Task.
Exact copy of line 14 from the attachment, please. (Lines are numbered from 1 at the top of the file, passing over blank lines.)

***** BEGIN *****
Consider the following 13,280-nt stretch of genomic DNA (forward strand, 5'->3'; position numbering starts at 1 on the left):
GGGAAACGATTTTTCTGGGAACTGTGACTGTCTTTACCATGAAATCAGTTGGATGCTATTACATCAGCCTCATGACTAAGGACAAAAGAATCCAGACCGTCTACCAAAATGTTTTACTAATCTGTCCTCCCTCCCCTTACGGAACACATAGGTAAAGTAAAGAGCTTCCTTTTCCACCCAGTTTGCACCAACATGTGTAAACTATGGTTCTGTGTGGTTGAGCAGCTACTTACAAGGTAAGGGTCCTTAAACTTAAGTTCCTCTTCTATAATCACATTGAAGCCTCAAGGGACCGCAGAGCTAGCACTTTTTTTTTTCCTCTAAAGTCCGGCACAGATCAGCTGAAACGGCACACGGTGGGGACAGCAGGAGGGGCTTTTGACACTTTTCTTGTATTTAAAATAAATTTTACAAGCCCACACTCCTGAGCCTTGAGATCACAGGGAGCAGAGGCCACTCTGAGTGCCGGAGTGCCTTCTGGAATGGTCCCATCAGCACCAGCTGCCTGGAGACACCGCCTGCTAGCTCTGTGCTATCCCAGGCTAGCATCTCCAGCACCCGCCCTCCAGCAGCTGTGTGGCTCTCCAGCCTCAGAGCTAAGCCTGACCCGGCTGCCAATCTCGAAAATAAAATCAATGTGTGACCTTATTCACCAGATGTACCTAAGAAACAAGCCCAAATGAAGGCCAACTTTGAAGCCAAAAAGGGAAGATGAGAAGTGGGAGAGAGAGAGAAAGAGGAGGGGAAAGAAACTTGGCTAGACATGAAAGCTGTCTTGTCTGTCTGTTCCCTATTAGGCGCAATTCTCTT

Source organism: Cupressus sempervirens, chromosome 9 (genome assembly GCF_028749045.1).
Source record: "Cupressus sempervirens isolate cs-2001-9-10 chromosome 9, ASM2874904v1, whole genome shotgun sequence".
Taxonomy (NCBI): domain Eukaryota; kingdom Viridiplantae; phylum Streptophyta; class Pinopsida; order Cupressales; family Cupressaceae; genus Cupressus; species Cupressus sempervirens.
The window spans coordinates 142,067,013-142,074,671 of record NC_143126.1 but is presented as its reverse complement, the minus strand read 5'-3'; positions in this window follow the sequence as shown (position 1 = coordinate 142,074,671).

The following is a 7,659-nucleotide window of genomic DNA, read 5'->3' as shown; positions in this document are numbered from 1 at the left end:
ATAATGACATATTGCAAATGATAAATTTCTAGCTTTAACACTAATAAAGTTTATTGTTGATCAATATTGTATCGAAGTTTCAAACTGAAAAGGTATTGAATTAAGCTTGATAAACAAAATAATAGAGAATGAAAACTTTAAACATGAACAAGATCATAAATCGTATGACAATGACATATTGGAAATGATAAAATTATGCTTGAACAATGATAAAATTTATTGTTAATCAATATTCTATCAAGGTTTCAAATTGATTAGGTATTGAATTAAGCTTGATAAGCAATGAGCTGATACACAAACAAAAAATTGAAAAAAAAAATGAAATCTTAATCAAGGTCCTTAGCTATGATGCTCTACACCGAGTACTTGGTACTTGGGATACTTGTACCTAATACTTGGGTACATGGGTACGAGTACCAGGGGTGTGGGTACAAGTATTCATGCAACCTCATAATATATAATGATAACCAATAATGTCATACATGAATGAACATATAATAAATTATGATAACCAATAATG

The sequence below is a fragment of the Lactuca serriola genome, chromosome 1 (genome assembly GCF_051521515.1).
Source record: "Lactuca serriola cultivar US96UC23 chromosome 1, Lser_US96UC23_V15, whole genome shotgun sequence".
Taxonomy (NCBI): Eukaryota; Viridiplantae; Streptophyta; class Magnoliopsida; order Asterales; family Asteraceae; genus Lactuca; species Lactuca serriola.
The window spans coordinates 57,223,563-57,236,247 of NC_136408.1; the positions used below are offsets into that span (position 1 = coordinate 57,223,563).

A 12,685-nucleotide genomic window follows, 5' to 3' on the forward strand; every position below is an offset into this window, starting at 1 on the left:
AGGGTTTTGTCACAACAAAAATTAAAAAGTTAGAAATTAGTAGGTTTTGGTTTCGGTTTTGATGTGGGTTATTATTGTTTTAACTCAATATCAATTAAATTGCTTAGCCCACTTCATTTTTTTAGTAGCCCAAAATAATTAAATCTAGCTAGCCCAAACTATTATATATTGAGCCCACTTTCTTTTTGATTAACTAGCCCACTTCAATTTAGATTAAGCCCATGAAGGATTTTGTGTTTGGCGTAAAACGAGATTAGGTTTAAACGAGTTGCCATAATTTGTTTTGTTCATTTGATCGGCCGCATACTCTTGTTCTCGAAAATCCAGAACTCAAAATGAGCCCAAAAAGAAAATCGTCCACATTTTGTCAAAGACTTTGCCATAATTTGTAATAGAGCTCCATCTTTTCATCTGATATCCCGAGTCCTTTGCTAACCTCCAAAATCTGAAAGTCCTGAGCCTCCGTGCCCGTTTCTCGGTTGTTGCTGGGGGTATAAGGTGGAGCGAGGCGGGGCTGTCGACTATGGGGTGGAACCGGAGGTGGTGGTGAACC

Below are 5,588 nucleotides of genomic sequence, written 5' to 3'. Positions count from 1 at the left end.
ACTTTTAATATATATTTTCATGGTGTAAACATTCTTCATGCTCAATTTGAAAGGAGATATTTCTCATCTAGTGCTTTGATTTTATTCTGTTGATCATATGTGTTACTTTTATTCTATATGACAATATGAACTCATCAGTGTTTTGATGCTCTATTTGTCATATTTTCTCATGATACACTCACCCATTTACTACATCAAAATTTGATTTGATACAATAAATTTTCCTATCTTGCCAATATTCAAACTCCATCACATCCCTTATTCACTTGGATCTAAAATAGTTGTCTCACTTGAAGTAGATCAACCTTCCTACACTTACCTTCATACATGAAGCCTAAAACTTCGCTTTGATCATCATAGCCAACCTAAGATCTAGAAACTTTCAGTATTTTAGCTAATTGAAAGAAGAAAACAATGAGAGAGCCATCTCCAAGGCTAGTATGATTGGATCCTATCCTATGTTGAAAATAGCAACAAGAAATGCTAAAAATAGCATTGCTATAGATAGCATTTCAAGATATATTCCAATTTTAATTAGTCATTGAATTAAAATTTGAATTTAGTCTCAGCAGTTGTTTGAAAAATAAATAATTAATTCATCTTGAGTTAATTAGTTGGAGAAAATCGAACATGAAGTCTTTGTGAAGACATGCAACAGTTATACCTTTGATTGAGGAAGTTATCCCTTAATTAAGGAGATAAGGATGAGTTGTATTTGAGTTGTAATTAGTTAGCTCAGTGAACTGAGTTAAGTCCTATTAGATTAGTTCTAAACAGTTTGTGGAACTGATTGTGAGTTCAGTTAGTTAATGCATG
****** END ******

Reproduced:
AGGGTTTTGTCACAACAAAAATTAAAAAGTTAGAAATTAGTAGGTTTTGGTTTCGGTTTTGATGTGGGTTATTATTGTTTTAACTCAATATCAATTAAATTGCTTAGCCCACTTCATTTTTTTAGTAGCCCAAAATAATTAAATCTAGCTAGCCCAAACTATTATATATTGAGCCCACTTTCTTTTTGATTAACTAGCCCACTTCAATTTAGATTAAGCCCATGAAGGATTTTGTGTTTGGCGTAAAACGAGATTAGGTTTAAACGAGTTGCCATAATTTGTTTTGTTCATTTGATCGGCCGCATACTCTTGTTCTCGAAAATCCAGAACTCAAAATGAGCCCAAAAAGAAAATCGTCCACATTTTGTCAAAGACTTTGCCATAATTTGTAATAGAGCTCCATCTTTTCATCTGATATCCCGAGTCCTTTGCTAACCTCCAAAATCTGAAAGTCCTGAGCCTCCGTGCCCGTTTCTCGGTTGTTGCTGGGGGTATAAGGTGGAGCGAGGCGGGGCTGTCGACTATGGGGTGGAACCGGAGGTGGTGGTGAACC